October 17, 2006 > Put Your Health First on Mammography Day
Put Your Health First on Mammography Day
by Washington Hospital
Although Halloween festivities get most of the attention around this time of year, October 20 could mark the most life-saving event of the month. National Mammography Day is Friday, October 20, and on this day, women are encouraged to make an appointment for a screening mammogram for the early detection of breast cancer.
Screening mammograms help find breast cancer at the earliest stages when it is more treatable. A mammogram is a safe, effective and non-invasive method to detect a cancerous growth in the breast.
“Screening mammography is the only test proven to increase the survival rate of breast cancer patients,” says Dr. Mimi Lin, radiologist and director of mammography at Washington Hospital.
During a mammogram, two X-ray pictures of each breast are taken. The pictures are then reviewed by at least one radiologist to see if there are signs of suspicious growth. Patients need to schedule their own screening mammograms once a year to proactively manage their health. Screening mammograms are for patients without specific findings or problems referable to the breasts.
In order for women to give themselves the best chance of detecting and fighting breast cancer, the American College of Radiology recommends all women have a baseline mammogram between the ages of 35 and 40. After age 50, women should have a screening mammogram once a year. Between the ages of 40 and 50, you may have a yearly mammogram or a mammogram once every two years, depending on your personal and family history. Talk to your doctor about the best mammogram plan for you.
Dr. Lin cites the risk factors for breast cancer:
- Having a female relative (mother, sisters, aunts and first cousins) on the maternal side of the family who had breast cancer before menopause
- Being Caucasian
- Being over 50
- Women who were older when they had their first child
In addition to mammograms, women of all ages should have an annual clinical breast exam by an experienced health care professional and do a monthly breast self exam. The annual screening mammogram is important to find potentially cancerous lumps when they are still too small for the patient to find in a self-exam.
Sometimes, a physician will order a diagnostic mammogram when a doctor or patient has found a mass in the breast during a clinical exam or a self-exam. A mammogram can help determine whether the mass is cancerous or not. Some masses found in the breast are non-cancerous, such as benign cysts, calcium flecks, focal asymmetric normal fibroglandular tissue, fibroadenomas and lymph nodes.
The Mammography Department at Washington Hospital offers digital mammography services with state-of-the-art equipment for detecting cancer. The process is the same as the traditional, film mammograms in that the breast is compressed for several seconds in order to record the clearest image possible. Digital mammography exposes the patient to slightly less radiation and produces images immediately so the process is quicker. Digital and traditional film screen mammography are analogous to digital and traditional photography. With digital mammography, occasionally a specific portion of the picture can be isolated and enlarged to further examine irregularities. More commonly, additional images, either X-rays or ultrasound, will be required to further evaluate an area of interest.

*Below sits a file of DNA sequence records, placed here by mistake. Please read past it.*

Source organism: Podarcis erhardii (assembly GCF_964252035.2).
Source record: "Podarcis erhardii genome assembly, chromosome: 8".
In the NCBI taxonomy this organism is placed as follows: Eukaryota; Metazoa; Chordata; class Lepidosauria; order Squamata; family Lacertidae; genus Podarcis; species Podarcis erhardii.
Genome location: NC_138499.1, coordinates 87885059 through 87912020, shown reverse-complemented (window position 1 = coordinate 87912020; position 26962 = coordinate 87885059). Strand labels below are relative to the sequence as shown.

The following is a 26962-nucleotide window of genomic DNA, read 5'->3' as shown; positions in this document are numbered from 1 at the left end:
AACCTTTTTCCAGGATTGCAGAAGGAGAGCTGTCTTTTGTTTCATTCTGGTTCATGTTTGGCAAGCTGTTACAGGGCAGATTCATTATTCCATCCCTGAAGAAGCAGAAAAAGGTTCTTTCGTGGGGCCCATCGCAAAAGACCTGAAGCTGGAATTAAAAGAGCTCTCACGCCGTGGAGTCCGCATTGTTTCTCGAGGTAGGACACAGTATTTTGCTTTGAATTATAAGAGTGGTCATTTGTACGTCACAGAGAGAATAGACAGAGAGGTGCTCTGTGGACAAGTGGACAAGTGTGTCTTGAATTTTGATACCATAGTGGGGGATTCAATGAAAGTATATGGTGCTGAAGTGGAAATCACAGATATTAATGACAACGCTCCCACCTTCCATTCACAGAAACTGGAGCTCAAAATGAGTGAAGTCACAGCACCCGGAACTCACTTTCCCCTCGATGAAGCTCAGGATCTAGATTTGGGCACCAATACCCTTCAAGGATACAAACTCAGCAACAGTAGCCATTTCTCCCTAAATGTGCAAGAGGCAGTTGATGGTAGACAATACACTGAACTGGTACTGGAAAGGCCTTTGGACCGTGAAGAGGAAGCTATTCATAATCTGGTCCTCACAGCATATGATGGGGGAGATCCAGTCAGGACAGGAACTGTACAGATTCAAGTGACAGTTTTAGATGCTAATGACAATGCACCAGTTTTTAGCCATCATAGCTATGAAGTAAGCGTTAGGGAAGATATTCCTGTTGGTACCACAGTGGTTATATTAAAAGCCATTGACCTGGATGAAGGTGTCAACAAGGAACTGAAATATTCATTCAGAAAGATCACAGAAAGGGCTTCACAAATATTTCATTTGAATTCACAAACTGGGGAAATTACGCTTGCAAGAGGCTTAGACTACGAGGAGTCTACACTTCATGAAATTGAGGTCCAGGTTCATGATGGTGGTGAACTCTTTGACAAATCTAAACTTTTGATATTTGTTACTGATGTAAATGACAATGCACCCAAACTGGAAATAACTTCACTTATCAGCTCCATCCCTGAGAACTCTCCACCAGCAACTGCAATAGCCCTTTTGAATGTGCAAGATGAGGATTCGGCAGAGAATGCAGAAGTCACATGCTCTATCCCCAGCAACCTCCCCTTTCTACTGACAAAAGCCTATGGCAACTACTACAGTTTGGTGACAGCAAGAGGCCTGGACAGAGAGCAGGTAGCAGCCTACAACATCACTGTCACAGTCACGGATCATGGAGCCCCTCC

“As scary as being called back for additional images may be, every patient should be comforted in knowing that the vast majority of such abnormalities are found to be benign, non-cancerous,” Lin says.
Washington Hospital’s Digital Mammography Services in the Mammography Department are located at 2500 Mowry Ave., Fremont. Mammogram appointments require a physician’s order. Call (510) 791-3410 for more information or to schedule an appointment. Please clarify whether you are scheduling an annual screening mammogram or a diagnostic mammogram.
Washington Hospital also offers the Community Mammogram Program for women and men ages 40 to 70 who qualify as eligible to receive free mammograms for detection of breast cancer. Some individuals ages 30 to 40 are also considered candidates for the program if they are asymptomatic and considered at high risk for breast cancer. The Medicare program defines the determination of “high risk.” The program is designed to serve those who have no health insurance and live within the boundaries of Washington Township Health Care District. For more information about the Washington Hospital Community Mammogram Program, contact Tiburcio Vasquez Health Center at (510) 471-5880 or Tri-City Health Center at (510) 770-8133.